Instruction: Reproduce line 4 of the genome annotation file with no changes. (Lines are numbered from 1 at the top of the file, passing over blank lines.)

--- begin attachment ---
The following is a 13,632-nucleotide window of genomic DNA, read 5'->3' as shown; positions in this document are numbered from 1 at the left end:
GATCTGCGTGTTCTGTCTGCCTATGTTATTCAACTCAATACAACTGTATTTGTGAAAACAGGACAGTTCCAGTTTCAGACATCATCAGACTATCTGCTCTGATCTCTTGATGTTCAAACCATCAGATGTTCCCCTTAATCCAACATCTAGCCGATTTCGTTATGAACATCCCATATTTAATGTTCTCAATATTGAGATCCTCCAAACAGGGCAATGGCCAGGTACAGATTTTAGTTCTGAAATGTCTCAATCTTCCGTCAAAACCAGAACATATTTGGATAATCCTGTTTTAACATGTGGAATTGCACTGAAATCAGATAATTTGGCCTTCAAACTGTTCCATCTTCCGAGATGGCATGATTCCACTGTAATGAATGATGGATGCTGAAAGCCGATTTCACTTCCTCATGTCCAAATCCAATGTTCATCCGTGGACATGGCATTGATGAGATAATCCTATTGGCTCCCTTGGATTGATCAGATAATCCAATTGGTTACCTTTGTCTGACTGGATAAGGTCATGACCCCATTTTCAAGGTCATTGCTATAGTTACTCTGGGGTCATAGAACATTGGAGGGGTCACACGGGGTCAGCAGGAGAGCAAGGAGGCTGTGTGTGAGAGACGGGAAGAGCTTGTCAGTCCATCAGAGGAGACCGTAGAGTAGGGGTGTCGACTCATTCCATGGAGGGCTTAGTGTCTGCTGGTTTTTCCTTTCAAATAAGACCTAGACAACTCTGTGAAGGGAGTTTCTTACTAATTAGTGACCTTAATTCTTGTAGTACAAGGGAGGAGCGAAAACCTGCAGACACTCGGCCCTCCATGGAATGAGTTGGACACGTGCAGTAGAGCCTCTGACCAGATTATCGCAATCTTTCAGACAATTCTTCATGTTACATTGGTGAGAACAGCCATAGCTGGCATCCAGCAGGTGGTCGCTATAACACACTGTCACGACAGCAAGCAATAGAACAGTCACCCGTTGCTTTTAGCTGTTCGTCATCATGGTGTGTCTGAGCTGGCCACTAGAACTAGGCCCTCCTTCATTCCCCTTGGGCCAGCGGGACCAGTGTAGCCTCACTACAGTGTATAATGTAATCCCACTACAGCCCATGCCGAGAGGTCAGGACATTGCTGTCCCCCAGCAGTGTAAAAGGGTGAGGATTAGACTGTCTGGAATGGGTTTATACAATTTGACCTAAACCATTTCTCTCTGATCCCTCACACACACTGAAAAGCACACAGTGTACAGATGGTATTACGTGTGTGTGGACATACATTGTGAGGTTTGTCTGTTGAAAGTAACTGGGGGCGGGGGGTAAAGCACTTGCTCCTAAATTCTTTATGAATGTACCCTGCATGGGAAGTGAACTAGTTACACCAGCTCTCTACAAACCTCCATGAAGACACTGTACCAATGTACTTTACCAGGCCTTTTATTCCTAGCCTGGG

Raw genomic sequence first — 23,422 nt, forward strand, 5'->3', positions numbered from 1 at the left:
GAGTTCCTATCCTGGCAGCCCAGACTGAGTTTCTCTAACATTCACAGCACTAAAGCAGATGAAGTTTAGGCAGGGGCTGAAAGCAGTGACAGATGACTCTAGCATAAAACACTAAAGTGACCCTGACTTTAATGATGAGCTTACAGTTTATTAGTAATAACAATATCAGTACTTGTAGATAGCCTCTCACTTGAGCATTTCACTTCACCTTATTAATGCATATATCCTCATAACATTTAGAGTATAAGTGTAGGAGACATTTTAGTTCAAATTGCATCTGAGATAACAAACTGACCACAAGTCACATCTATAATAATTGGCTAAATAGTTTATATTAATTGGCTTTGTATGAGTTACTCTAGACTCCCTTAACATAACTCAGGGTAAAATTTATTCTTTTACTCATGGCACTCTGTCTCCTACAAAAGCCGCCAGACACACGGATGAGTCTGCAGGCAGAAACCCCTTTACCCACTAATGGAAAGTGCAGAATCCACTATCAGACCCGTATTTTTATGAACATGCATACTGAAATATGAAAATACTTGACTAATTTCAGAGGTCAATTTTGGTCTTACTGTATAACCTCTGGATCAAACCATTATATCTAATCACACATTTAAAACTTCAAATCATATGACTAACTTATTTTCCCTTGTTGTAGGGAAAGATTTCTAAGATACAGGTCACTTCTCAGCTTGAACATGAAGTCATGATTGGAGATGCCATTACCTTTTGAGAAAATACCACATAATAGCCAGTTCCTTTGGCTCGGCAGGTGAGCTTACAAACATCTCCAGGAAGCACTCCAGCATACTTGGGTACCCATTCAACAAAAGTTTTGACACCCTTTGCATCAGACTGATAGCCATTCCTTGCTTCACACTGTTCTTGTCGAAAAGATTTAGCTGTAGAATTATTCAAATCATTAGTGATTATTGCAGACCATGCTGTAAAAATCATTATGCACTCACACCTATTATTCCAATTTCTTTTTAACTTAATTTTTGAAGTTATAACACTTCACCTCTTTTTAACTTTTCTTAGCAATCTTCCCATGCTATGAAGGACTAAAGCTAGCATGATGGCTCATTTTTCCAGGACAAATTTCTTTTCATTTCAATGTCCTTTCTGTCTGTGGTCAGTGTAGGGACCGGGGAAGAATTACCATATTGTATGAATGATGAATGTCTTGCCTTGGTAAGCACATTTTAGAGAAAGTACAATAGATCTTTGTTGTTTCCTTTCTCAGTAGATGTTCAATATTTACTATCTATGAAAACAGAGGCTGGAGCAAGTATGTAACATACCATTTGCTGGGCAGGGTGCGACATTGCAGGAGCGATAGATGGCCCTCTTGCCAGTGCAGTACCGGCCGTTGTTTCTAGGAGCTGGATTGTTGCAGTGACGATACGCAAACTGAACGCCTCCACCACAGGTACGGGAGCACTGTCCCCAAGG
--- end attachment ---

GAGTTCCTATCCTGGCAGCCCAGACTGAGTTTCTCTAACATTCACAGCACTAAAGCAGATGAAGTTTAGGCAGGGGCTGAAAGCAGTGACAGATGACTCTAGCATAAAACACTAAAGTGACCCTGACTTTAATGATGAGCTTACAGTTTATTAGTAATAACAATATCAGTACTTGTAGATAGCCTCTCACTTGAGCATTTCACTTCACCTTATTAATGCATATATCCTCATAACATTTAGAGTATAAGTGTAGGAGACATTTTAGTTCAAATTGCATCTGAGATAACAAACTGACCACAAGTCACATCTATAATAATTGGCTAAATAGTTTATATTAATTGGCTTTGTATGAGTTACTCTAGACTCCCTTAACATAACTCAGGGTAAAATTTATTCTTTTACTCATGGCACTCTGTCTCCTACAAAAGCCGCCAGACACACGGATGAGTCTGCAGGCAGAAACCCCTTTACCCACTAATGGAAAGTGCAGAATCCACTATCAGACCCGTATTTTTATGAACATGCATACTGAAATATGAAAATACTTGACTAATTTCAGAGGTCAATTTTGGTCTTACTGTATAACCTCTGGATCAAACCATTATATCTAATCACACATTTAAAACTTCAAATCATATGACTAACTTATTTTCCCTTGTTGTAGGGAAAGATTTCTAAGATACAGGTCACTTCTCAGCTTGAACATGAAGTCATGATTGGAGATGCCATTACCTTTTGAGAAAATACCACATAATAGCCAGTTCCTTTGGCTCGGCAGGTGAGCTTACAAACATCTCCAGGAAGCACTCCAGCATACTTGGGTACCCATTCAACAAAAGTTTTGACACCCTTTGCATCAGACTGATAGCCATTCCTTGCTTCACACTGTTCTTGTCGAAAAGATTTAGCTGTAGAATTATTCAAATCATTAGTGATTATTGCAGACCATGCTGTAAAAATCATTATGCACTCACACCTATTATTCCAATTTCTTTTTAACTTAATTTTTGAAGTTATAACACTTCACCTCTTTTTAACTTTTCTTAGCAATCTTCCCATGCTATGAAGGACTAAAGCTAGCATGATGGCTCATTTTTCCAGGACAAATTTCTTTTCATTTCAATGTCCTTTCTGTCTGTGGTCAGTGTAGGGACCGGGGAAGAATTACCATATTGTATGAATGATGAATGTCTTGCCTTGGTAAGCACATTTTAGAGAAAGTACAATAGATCTTTGTTGTTTCCTTTCTCAGTAGATGTTCAATATTTACTATCTATGAAAACAGAGGCTGGAGCAAGTATGTAACATACCATTTGCTGGGCAGGGTGCGACATTGCAGGAGCGATAGATGGCCCTCTTGCCAGTGCAGTACCGGCCGTTGTTTCTAGGAGCTGGATTGTTGCAGTGACGATACGCAAACTGAACGCCTCCACCACAGGTACGGGAGCACTGTCCCCAAGG